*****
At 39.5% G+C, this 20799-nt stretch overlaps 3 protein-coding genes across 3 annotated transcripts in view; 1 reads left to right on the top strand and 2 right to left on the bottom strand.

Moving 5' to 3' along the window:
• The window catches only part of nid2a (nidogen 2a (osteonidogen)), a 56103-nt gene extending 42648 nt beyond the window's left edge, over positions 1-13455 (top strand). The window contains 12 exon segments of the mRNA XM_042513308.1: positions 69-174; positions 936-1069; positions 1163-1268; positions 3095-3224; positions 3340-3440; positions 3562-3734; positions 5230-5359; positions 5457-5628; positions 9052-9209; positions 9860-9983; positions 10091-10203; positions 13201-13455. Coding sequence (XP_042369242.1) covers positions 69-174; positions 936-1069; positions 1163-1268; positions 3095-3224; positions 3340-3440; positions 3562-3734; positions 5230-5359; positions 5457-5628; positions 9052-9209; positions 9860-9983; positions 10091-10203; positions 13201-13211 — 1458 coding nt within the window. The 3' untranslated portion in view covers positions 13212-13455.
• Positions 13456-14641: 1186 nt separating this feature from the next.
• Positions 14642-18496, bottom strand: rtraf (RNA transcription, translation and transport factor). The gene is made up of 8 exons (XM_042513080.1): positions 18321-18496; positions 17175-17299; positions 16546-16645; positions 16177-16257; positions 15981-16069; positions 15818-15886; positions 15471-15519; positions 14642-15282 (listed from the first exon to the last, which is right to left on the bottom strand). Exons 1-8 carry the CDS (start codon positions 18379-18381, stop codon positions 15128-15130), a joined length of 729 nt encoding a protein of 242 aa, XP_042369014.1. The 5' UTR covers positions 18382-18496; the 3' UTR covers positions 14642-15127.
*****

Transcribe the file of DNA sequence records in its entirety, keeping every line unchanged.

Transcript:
At 39.5% G+C, this 20799-nt stretch overlaps 3 protein-coding genes across 3 annotated transcripts in view; 1 reads left to right on the top strand and 2 right to left on the bottom strand.

Moving 5' to 3' along the window:
• The window catches only part of nid2a (nidogen 2a (osteonidogen)), a 56103-nt gene extending 42648 nt beyond the window's left edge, over positions 1-13455 (top strand). The window contains 12 exon segments of the mRNA XM_042513308.1: positions 69-174; positions 936-1069; positions 1163-1268; positions 3095-3224; positions 3340-3440; positions 3562-3734; positions 5230-5359; positions 5457-5628; positions 9052-9209; positions 9860-9983; positions 10091-10203; positions 13201-13455. Coding sequence (XP_042369242.1) covers positions 69-174; positions 936-1069; positions 1163-1268; positions 3095-3224; positions 3340-3440; positions 3562-3734; positions 5230-5359; positions 5457-5628; positions 9052-9209; positions 9860-9983; positions 10091-10203; positions 13201-13211 — 1458 coding nt within the window. The 3' untranslated portion in view covers positions 13212-13455.
• Positions 13456-14641: 1186 nt separating this feature from the next.
• Positions 14642-18496, bottom strand: rtraf (RNA transcription, translation and transport factor). The gene is made up of 8 exons (XM_042513080.1): positions 18321-18496; positions 17175-17299; positions 16546-16645; positions 16177-16257; positions 15981-16069; positions 15818-15886; positions 15471-15519; positions 14642-15282 (listed from the first exon to the last, which is right to left on the bottom strand). Exons 1-8 carry the CDS (start codon positions 18379-18381, stop codon positions 15128-15130), a joined length of 729 nt encoding a protein of 242 aa, XP_042369014.1. The 5' UTR covers positions 18382-18496; the 3' UTR covers positions 14642-15127.